Sunk in the grass were tiny pomegranate seeds. Dead and shrivelled.
He picked them up and tossed them side. He glanced at Sattar as he spoke in an awry whisper. We called him dada-ji. He hadn’t spoken in a while.
“Death,” he said smudging dirt on his fingers. The others heard.
But like most, they weren’t surprised.
“She was very young,” whispered the young man walking ahead of us as Sattar led the group to a street. Yogiraj Sakhare was the Vice President of BJP, Latur. There were many more that joined him.
“This was an unfortunate incident,” said another.
They slid into silence, soon after. A few bolted towards the small door to our right. The steps were high, far too high for anyone to climb. A sullen dread hung in the air. That was the beginning. They felt it too from the moment we set foot in the hall. When the men first spoke, they looked down and nodded. Through the door streamed amber rays of the summer afternoon. Between galloping thoughts and shadows that flitted across the room, their voices could barely be heard.
“They don’t understand Marathi,” Sattar explained to them, “So, I will help.”
“Mazha Nav Pandurang Maruti Bhise ahe,” he said fidgeting with his fingers. His wife Kontabai sat on the floor adjusting her veil. Her eyes were moist. She knew why we were here. Aniket and Nikita stood by the door to a room that was both the kitchen and bathroom.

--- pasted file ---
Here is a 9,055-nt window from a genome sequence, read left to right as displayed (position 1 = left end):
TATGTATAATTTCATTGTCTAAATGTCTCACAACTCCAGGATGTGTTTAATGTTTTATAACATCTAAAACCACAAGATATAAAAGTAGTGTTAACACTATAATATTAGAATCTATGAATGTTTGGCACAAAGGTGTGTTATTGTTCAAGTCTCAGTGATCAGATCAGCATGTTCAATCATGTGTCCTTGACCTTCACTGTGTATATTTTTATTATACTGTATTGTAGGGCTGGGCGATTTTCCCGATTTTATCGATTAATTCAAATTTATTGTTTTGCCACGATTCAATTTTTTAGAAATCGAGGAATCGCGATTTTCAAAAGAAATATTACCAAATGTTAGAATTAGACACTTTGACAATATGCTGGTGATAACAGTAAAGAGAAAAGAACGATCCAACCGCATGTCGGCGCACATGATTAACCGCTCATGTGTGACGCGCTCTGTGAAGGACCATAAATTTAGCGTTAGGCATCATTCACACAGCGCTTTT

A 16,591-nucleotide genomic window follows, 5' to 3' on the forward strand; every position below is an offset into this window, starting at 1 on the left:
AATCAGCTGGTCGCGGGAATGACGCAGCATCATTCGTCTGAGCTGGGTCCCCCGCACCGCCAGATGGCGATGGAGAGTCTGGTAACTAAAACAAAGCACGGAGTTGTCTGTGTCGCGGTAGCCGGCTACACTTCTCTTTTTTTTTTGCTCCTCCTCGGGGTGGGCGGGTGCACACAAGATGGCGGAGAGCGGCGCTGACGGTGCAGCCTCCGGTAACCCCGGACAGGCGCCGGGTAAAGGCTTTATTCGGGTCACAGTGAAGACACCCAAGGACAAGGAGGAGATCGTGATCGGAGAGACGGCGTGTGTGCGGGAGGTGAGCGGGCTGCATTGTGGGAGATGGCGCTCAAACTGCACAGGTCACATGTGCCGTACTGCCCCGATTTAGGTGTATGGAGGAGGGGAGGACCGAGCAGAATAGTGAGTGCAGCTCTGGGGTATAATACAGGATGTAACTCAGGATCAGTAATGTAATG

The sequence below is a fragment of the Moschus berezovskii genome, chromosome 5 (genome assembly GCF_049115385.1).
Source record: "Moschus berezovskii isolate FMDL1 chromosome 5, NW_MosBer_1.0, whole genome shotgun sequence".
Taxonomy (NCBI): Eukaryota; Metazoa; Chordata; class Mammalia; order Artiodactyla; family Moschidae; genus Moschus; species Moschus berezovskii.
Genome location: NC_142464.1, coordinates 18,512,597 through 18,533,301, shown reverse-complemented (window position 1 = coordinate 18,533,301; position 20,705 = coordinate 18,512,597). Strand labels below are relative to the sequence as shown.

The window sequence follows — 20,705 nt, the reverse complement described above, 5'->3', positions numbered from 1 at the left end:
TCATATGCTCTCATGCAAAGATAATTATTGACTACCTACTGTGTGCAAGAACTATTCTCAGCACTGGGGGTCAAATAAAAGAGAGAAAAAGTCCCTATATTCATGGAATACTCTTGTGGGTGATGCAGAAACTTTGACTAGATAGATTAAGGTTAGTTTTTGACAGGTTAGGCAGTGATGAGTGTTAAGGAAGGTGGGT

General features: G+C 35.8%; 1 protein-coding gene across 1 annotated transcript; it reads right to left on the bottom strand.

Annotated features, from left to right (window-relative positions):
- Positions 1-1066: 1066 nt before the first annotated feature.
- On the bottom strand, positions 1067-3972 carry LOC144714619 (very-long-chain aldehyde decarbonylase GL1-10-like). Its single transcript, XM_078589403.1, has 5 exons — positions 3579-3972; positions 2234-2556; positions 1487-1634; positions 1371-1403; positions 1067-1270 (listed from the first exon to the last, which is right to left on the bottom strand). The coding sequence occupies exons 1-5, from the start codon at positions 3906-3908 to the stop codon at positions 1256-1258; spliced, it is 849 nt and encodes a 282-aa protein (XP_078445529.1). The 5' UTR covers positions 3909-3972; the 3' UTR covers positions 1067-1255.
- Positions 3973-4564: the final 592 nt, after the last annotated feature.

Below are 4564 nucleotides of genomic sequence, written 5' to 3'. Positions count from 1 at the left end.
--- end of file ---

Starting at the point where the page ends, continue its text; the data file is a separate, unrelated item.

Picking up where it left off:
“Mohini,” said Kontabai fixing her gaze on the wall. “Her name was Mohini. I found her there…”
“Four of us live in this house. I have three daughters and one son. My eldest one Anita is married. The daughter who killed herself was my second child,” he said looking at everyone. The nervous banter died down as the father spoke. He had a dazed look in his eyes.
They were used to visitors.
Broken promises and splintered hopes: that’s what we are left with; Sattar’s ominous warning rang in our ears when we left days later.
They own 44 guntas of land. Men spoke in tandem on their behalf. Some yelled from the door; others entered their home and sat before us. Everybody had something to say.
More footsteps followed.
Pandurang looked harrowed when a few elders intervened and asked the group to leave. “For the past four years, there has been nothing growing in my fields. It is completely dry. There’s no water. So, what will I cultivate here?” He worked as a pygmy agent for the bank earning commissions on every collection made. He earns Rs 900 to Rs 1800 per month. It doesn’t count as salary. It doesn’t count for much. But they survive with whatever they can.